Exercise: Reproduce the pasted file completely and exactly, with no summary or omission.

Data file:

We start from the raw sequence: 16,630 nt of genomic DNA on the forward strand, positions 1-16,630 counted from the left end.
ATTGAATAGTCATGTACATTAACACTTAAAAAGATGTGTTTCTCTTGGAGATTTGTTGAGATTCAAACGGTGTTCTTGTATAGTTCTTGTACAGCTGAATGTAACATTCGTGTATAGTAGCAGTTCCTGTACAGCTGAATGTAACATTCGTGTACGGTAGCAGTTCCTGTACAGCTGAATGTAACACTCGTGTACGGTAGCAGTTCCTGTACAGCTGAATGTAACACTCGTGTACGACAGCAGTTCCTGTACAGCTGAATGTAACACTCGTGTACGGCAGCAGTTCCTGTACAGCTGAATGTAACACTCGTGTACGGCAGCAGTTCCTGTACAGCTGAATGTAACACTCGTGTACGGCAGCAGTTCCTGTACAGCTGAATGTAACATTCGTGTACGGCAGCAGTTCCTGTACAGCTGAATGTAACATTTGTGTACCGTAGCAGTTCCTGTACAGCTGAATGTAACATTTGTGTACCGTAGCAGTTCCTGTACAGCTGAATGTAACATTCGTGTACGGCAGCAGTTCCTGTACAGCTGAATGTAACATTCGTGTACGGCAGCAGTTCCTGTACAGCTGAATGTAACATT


We start from the raw sequence: 16,630 nt of genomic DNA on the forward strand, positions 1-16,630 counted from the left end.
ATTGAATAGTCATGTACATTAACACTTAAAAAGATGTGTTTCTCTTGGAGATTTGTTGAGATTCAAACGGTGTTCTTGTATAGTTCTTGTACAGCTGAATGTAACATTCGTGTATAGTAGCAGTTCCTGTACAGCTGAATGTAACATTCGTGTACGGTAGCAGTTCCTGTACAGCTGAATGTAACACTCGTGTACGGTAGCAGTTCCTGTACAGCTGAATGTAACACTCGTGTACGACAGCAGTTCCTGTACAGCTGAATGTAACACTCGTGTACGGCAGCAGTTCCTGTACAGCTGAATGTAACACTCGTGTACGGCAGCAGTTCCTGTACAGCTGAATGTAACACTCGTGTACGGCAGCAGTTCCTGTACAGCTGAATGTAACATTCGTGTACGGCAGCAGTTCCTGTACAGCTGAATGTAACATTTGTGTACCGTAGCAGTTCCTGTACAGCTGAATGTAACATTTGTGTACCGTAGCAGTTCCTGTACAGCTGAATGTAACATTCGTGTACGGCAGCAGTTCCTGTACAGCTGAATGTAACATTCGTGTACGGCAGCAGTTCCTGTACAGCTGAATGTAACATT